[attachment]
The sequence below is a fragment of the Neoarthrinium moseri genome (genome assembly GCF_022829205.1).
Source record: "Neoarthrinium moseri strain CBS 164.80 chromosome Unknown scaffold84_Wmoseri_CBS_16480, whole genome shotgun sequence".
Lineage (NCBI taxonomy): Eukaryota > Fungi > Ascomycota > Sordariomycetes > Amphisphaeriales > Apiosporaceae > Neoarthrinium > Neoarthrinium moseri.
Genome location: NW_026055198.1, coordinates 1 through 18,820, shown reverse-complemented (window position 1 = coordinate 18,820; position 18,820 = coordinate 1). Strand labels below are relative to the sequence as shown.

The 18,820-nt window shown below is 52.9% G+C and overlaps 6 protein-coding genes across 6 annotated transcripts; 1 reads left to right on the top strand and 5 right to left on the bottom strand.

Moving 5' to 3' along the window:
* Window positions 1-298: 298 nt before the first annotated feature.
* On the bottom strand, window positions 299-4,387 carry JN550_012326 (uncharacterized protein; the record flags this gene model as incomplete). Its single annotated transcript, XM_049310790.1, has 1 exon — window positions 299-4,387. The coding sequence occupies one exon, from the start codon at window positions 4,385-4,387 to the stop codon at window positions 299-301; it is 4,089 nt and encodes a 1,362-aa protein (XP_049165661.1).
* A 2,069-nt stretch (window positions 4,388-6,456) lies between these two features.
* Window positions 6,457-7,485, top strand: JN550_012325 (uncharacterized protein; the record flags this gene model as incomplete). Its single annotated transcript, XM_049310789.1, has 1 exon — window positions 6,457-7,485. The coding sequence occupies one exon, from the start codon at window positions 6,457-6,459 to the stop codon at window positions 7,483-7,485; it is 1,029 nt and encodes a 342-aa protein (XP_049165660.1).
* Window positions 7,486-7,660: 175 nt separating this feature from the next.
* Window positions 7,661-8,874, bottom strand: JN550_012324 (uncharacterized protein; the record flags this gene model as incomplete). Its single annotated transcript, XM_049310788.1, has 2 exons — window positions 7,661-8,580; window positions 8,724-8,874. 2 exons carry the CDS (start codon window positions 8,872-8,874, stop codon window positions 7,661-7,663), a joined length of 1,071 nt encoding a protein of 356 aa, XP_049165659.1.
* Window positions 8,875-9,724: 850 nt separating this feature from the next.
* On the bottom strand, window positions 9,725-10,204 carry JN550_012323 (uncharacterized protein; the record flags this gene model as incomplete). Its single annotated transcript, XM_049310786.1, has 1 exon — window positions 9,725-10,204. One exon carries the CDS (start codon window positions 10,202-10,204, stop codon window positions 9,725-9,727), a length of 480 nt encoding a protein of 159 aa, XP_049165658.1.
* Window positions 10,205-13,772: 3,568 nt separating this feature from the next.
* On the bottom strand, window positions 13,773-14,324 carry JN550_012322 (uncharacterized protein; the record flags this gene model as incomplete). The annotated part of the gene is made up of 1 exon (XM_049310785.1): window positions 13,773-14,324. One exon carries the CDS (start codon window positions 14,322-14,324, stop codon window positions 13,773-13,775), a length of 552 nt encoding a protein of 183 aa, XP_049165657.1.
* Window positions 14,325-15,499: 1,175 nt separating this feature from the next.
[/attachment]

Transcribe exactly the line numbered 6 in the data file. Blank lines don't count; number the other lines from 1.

Moving 5' to 3' along the window: